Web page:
What were these false teachers saying about the Father and the Son? John identified part of the problem being that these antichrists did not believe that in the incarnation Christ really did assume fallen flesh. They did not believe Jesus was “in all points tempted” like we are in our fallen flesh. He was somehow different, distant from sinful flesh. Docetism claimed that Jesus was so far removed from those He came to save that He was not even a flesh and blood human, but merely a “ghost” or spirit that appeared to be human. Therefore, He did not really die on the cross. Gnosticism is subtly more dangerous in that it teaches that Jesus was a demigod, but not fully divine in His own right. At some point in the past, He emanated from the divine Spirit God, and through this demigod the “Father” created matter, and all things in the world. Gnosticism believes that true divinity cannot associate with evil matter in any way, and the demigod who created matter was the intermediary between spirit (good) and matter (evil). Paul, who had met the Greek sophistries while at Athens, warned the believers at Colossae: "beware lest any man spoil you through philosophy and vain deceit, after the traditions of men, after the rudiments of the world, and not after Christ." (Colossians 2:8). In his letter to the Colossians, Paul met Gnostic philosophy head-on.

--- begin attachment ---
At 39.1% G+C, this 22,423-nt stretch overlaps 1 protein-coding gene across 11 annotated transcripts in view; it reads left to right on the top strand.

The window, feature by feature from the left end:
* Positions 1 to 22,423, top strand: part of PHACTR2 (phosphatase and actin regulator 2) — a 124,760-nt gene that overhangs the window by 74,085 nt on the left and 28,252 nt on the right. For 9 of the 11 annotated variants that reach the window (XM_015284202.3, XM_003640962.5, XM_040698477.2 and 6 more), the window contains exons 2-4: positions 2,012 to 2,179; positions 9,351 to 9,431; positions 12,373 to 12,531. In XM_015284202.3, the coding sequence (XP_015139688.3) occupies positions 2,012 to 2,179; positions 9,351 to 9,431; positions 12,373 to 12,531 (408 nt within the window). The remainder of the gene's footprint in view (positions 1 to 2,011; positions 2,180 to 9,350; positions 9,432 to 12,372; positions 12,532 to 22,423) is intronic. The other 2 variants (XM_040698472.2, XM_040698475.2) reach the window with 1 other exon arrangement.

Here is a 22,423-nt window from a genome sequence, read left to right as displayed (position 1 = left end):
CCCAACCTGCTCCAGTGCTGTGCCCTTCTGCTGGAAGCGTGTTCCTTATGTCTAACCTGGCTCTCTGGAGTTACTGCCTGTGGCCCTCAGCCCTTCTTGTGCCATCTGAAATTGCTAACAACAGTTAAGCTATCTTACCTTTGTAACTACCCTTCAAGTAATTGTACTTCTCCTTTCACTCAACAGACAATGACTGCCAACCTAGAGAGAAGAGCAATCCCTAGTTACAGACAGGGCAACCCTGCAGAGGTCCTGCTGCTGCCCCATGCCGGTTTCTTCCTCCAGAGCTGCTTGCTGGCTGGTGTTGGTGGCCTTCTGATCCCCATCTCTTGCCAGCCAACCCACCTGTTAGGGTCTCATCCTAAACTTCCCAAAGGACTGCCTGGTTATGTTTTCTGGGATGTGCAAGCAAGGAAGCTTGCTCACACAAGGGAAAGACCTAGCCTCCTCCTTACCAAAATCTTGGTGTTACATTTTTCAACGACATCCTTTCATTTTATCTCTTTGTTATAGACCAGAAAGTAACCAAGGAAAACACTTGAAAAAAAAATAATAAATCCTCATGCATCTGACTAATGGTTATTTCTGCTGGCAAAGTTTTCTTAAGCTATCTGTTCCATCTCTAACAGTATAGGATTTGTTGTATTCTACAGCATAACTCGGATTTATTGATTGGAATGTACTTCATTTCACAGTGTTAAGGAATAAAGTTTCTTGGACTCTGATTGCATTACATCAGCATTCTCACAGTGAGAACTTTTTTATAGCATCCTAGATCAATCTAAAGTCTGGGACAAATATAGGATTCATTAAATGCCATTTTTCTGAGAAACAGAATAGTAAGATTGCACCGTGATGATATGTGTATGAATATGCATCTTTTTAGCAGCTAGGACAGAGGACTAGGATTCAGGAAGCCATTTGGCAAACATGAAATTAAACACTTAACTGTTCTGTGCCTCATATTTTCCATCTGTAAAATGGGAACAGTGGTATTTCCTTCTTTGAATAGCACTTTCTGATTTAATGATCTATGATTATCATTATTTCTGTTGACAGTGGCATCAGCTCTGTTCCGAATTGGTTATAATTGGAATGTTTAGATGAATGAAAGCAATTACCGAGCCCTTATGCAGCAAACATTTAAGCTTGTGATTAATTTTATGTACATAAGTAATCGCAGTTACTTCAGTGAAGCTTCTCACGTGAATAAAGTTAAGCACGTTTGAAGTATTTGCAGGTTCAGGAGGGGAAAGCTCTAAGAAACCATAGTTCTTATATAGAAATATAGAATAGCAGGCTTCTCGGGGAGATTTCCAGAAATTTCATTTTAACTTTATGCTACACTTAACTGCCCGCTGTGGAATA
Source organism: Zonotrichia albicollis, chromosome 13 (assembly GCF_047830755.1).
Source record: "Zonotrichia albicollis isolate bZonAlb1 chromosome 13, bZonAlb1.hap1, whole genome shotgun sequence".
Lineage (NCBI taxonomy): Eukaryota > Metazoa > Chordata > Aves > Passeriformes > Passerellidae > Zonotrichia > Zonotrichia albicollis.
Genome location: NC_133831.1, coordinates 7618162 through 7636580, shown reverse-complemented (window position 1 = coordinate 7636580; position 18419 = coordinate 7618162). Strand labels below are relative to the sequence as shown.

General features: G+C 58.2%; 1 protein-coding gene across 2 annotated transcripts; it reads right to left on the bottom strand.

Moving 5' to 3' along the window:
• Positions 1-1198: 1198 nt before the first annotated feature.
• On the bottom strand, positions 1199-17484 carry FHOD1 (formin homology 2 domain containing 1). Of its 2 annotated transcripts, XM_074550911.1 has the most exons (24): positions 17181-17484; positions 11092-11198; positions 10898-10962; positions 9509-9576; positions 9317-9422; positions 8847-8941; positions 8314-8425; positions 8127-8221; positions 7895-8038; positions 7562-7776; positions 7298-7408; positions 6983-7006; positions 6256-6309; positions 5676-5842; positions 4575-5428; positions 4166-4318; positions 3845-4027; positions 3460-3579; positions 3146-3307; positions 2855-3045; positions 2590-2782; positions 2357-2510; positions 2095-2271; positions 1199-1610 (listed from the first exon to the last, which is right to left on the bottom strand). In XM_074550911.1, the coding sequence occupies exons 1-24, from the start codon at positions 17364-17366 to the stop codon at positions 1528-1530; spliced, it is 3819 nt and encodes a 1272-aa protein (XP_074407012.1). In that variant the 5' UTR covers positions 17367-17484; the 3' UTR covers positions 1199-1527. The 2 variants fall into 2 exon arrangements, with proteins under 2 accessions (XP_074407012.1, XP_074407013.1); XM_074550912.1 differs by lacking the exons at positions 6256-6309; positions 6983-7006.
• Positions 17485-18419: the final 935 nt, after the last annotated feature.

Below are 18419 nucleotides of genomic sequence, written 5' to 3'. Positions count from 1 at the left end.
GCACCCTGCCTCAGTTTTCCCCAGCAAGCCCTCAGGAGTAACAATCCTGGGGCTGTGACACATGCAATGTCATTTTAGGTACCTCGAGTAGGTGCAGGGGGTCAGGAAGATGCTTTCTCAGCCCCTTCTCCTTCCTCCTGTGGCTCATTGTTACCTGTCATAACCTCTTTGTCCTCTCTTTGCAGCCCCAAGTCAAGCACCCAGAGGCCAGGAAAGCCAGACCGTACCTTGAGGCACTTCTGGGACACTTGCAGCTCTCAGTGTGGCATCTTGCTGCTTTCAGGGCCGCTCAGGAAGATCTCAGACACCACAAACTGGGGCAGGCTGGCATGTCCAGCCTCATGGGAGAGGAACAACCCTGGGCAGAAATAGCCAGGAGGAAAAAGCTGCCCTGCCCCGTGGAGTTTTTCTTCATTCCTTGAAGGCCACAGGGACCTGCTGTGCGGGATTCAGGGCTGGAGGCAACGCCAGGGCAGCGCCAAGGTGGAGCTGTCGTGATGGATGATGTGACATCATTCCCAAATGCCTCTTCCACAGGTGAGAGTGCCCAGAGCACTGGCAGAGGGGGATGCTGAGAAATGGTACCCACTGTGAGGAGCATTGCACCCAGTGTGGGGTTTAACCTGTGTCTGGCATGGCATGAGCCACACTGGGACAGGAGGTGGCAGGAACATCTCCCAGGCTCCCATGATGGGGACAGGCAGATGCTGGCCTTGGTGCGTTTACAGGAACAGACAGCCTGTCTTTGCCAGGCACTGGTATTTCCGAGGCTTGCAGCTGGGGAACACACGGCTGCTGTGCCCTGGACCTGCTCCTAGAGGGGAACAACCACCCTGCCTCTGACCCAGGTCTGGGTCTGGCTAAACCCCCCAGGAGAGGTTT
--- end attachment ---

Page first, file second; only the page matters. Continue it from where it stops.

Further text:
Gnostics didn’t completely reject the Old Testament, but through their philosophy, it was reshaped for their own purposes and was being incorporated into the new church on vital doctrines such as the nature of the Godhead, the human nature which Christ assumed in His incarnation, overcoming sin in this life by faith in Christ, and the manner of the second coming of the Saviour. By false prophecy, by word of mouth, and by a falsified letter, these departures from Gospel truth were circulated in the new churches in Asia. One would scarcely think it possible at the very time when the apostles were still alive that someone would dare to distribute a forged letter claiming apostolic authorship. But such was the extent of the evil that was sneaking in attempting to destroy the work of the apostles. The so-called “Apostolic Fathers”—Clement of Rome, Ignatius, Hermas, Polycarp and Papias, as well as the unknown authors of the “Gospel of Thomas,” the “Epistle of Barnabas,” and the “Epistle of Diognetus,” were writing and circulating these false Gnostic doctrines before the end of the first century, before the Apostle John had died. Hence, in his letters John said, you’ve already been warned about this and now it is here.